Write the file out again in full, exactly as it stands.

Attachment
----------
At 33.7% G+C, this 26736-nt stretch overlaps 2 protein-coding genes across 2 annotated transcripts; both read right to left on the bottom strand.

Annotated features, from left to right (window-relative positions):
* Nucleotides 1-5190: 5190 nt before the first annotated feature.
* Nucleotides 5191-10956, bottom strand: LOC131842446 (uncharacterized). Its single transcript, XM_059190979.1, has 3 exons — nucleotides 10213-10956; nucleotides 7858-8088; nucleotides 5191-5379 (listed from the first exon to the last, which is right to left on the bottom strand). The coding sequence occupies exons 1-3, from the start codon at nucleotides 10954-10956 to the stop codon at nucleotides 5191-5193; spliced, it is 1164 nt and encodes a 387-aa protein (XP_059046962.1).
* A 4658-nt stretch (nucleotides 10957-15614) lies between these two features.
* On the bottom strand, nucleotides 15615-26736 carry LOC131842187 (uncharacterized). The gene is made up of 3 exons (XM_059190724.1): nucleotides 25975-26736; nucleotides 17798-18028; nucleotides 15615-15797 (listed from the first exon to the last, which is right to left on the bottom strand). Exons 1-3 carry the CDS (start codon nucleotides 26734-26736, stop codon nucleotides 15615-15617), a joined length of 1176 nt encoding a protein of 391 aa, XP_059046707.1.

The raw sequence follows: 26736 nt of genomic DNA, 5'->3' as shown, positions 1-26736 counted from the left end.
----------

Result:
At 33.7% G+C, this 26736-nt stretch overlaps 2 protein-coding genes across 2 annotated transcripts; both read right to left on the bottom strand.

Annotated features, from left to right (window-relative positions):
* Nucleotides 1-5190: 5190 nt before the first annotated feature.
* Nucleotides 5191-10956, bottom strand: LOC131842446 (uncharacterized). Its single transcript, XM_059190979.1, has 3 exons — nucleotides 10213-10956; nucleotides 7858-8088; nucleotides 5191-5379 (listed from the first exon to the last, which is right to left on the bottom strand). The coding sequence occupies exons 1-3, from the start codon at nucleotides 10954-10956 to the stop codon at nucleotides 5191-5193; spliced, it is 1164 nt and encodes a 387-aa protein (XP_059046962.1).
* A 4658-nt stretch (nucleotides 10957-15614) lies between these two features.
* On the bottom strand, nucleotides 15615-26736 carry LOC131842187 (uncharacterized). The gene is made up of 3 exons (XM_059190724.1): nucleotides 25975-26736; nucleotides 17798-18028; nucleotides 15615-15797 (listed from the first exon to the last, which is right to left on the bottom strand). Exons 1-3 carry the CDS (start codon nucleotides 26734-26736, stop codon nucleotides 15615-15617), a joined length of 1176 nt encoding a protein of 391 aa, XP_059046707.1.

The raw sequence follows: 26736 nt of genomic DNA, 5'->3' as shown, positions 1-26736 counted from the left end.